The evolution of Matariki at Te Papa
Te Whakanui a Te Papa i a Matariki

Matariki is a midwinter event that provides diverse New Zealanders with an enjoyable and positive way to engage with, learn about, and experience aspects of Māori culture.

Similarly, Māori artists and creatives look forward to Matariki as it’s one of the few regularly occurring events throughout New Zealand where Māori arts, music, and storytelling are continuously engaged with and supported. 

Matariki celebrations at Te Papa
Ngā Whakahaere i Te Papa

The annual Matariki celebrations at Te Papa first took place in 2001.

Since that time – over a period of some 16 years – we have taken a leadership role in evolving the modern day Matariki celebration.

These celebrations have taken many forms including storytelling, dance, music, Māori cuisine, lectures, seminars, celebratory dinners, and much more.

Our Matariki celebrations have also been supported by education resources and online information about Matariki.

Since 2001, Matariki has steadily grown in stature and today it’s well-known throughout Aotearoa New Zealand.

Almost every community in the country marks and celebrates Matariki in some way and it’s a very popular topic of study in our schools.

It’s primed to be uplifted even further as a distinctive Aotearoa-New Zealand cultural event and expression.

An Indigenous Event of National Identity
He Hui Whakanui i te Motu Whānui

In 2016, Te Papa began developing a bold, new plan to elevate Matariki to be ‘an indigenous event of national identity’.

We believe that Matariki can be strengthened to become a true and distinctive Aotearoa-New Zealand cultural event that can help meet the need for New Zealanders to have our own events of cultural and national significance.

People light tea lights and put them on the pond outside of Te Papa

Caption

People light tea lights and put them on the pond outside of Te Papa, 2017. Te Papa

As Aotearoa-New Zealand moves further into the 21st century – as life changes and in many ways - questions continue to arise as to who we are as a country and what is important to us. In exploring these questions, a particular consideration is how indigenous Māori culture can contribute positively to shaping a satisfying answer to these questions. A feature of the formation of Aotearoa-New Zealand of the future, therefore, relates to how indigenous Māori culture can help shape our national identity, character and personality for generations to come. Matariki is an ideal vehicle where such experiments and explorations can take place.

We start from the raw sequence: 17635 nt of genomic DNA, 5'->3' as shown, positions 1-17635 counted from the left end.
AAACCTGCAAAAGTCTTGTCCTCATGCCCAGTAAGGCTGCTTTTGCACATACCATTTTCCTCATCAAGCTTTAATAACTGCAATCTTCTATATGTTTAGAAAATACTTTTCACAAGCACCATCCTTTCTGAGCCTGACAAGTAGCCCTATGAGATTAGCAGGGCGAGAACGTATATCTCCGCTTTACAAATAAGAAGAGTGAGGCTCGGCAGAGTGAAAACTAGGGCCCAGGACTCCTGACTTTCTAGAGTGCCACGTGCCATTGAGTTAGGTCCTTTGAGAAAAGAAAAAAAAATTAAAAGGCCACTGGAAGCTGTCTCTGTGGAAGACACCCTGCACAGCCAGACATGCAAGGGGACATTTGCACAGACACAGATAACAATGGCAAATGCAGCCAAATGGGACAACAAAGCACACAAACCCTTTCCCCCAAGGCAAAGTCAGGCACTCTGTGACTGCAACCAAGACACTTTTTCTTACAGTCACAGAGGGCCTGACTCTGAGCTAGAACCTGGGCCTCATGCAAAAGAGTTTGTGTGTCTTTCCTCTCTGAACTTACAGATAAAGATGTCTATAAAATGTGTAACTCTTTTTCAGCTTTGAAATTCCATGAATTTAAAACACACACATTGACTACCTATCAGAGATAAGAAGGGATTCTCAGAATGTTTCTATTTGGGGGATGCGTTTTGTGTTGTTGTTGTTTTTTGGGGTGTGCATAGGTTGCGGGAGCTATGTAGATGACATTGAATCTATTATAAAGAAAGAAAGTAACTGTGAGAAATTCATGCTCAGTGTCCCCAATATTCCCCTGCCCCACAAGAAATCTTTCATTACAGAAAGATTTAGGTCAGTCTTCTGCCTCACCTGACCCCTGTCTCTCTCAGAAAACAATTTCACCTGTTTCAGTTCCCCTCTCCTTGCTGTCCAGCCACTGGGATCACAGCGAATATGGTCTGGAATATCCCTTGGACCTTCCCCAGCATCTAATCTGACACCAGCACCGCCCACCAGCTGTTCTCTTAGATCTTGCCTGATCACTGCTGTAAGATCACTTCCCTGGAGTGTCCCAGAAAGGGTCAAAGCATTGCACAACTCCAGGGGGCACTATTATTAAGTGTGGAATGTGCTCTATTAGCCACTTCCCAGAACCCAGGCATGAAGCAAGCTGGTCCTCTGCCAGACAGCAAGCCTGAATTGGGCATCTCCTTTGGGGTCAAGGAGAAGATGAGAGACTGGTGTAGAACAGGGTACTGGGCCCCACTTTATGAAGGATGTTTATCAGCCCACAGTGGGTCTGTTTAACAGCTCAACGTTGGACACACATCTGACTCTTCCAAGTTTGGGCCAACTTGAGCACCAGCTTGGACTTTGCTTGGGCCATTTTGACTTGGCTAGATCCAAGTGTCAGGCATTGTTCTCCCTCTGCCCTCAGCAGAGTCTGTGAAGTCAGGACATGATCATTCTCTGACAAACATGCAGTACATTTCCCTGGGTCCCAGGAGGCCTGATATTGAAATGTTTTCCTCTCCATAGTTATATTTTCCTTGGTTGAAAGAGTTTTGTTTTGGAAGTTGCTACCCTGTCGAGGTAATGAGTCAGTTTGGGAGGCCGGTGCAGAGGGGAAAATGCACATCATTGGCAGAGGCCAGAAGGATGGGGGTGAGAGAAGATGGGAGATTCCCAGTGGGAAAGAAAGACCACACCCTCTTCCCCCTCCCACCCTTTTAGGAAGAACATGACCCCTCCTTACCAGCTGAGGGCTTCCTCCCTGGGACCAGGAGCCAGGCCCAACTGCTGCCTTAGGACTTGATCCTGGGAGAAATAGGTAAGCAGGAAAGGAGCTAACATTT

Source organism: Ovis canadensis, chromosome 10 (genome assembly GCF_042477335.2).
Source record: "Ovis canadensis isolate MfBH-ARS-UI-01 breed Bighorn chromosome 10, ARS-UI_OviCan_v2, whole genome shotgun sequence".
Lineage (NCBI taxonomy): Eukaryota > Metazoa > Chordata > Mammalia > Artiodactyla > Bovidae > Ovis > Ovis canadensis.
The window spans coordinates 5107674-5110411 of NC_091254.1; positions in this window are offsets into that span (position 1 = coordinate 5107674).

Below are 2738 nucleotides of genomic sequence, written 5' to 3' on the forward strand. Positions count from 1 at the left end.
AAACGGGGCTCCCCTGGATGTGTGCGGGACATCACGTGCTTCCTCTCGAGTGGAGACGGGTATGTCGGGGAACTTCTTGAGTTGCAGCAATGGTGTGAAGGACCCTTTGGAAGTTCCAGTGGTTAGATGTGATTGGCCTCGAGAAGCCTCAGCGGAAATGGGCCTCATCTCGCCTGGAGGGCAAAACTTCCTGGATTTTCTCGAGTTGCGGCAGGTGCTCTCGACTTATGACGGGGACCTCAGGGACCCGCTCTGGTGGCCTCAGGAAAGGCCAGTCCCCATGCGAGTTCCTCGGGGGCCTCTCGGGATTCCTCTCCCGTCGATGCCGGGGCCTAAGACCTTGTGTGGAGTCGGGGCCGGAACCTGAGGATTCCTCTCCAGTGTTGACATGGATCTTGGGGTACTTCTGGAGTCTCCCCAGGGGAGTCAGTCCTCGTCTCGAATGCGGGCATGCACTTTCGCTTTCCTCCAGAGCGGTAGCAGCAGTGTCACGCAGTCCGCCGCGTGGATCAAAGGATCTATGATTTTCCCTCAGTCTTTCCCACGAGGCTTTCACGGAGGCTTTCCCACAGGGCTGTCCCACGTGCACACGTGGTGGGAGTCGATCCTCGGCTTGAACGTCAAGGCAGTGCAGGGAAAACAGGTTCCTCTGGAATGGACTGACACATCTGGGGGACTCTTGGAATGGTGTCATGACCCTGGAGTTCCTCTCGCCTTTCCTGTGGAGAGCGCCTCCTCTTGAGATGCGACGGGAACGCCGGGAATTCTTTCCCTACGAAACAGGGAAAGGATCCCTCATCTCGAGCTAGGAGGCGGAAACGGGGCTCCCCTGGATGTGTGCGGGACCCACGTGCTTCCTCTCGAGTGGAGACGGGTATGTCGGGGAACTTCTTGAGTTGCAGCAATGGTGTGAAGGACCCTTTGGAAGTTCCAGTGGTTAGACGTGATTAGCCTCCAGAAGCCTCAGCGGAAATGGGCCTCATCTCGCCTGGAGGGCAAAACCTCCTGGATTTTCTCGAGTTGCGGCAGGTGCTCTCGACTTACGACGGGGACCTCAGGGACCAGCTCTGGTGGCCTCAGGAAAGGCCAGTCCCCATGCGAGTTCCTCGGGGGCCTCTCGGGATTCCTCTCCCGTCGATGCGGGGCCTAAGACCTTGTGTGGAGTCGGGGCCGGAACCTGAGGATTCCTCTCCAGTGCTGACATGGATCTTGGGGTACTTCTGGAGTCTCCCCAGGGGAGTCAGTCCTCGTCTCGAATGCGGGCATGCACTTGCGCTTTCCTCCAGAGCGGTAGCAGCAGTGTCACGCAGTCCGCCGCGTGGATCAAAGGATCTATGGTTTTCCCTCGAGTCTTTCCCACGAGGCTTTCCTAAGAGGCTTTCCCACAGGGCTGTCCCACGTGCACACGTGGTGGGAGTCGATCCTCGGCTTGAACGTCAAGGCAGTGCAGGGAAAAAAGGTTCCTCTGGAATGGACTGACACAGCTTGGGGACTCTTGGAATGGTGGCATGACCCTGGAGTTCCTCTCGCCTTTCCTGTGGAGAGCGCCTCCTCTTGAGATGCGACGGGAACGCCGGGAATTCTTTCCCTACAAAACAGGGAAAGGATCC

We see Matariki emerging as a distinctive Aotearoa-New Zealand legacy, cultural event that will sit alongside similar events throughout the world – such as the running of the bulls in Spain, the Chinese Lantern Festival, the Day of the Dead in Mexico, Mardi Gras in Brazil, and the blossom festival of Japan (to name just a few).

Our goal
Ngā Whāinga

Our goal is to create an enduring cultural event that finds its way into the hearts and minds of diverse New Zealanders and becomes part of the legacy of what it means to be a New Zealander.

In pursuing this goal, we have the following objectives in mind:

  • Deepening the connection with indigenous knowledge and indigeneity
  • Transforming the central Matariki event so that it is attractive and welcoming to diverse audiences and communities
  • Moving the event from a general mid-winter celebration of Māori culture to a specifically themed event about national identity and Matariki itself
  • As Matariki is a ‘New Years’ celebration, ‘renewal’ is the theme and purpose of the event overall
  • Articulating three sub-themes:
    • Whānau+Rēhia: Families and fun, entertainment
    • Whānau+Ako: Families and learning
    • Whānau+Kai: Families and food

We want to create and sustain a beautiful and inspiring distinctive New Zealand legacy cultural event that honours and celebrates who we are and our island home; that celebrates and honours the year just passed and expresses our hopes, dreams and aspirations for the future.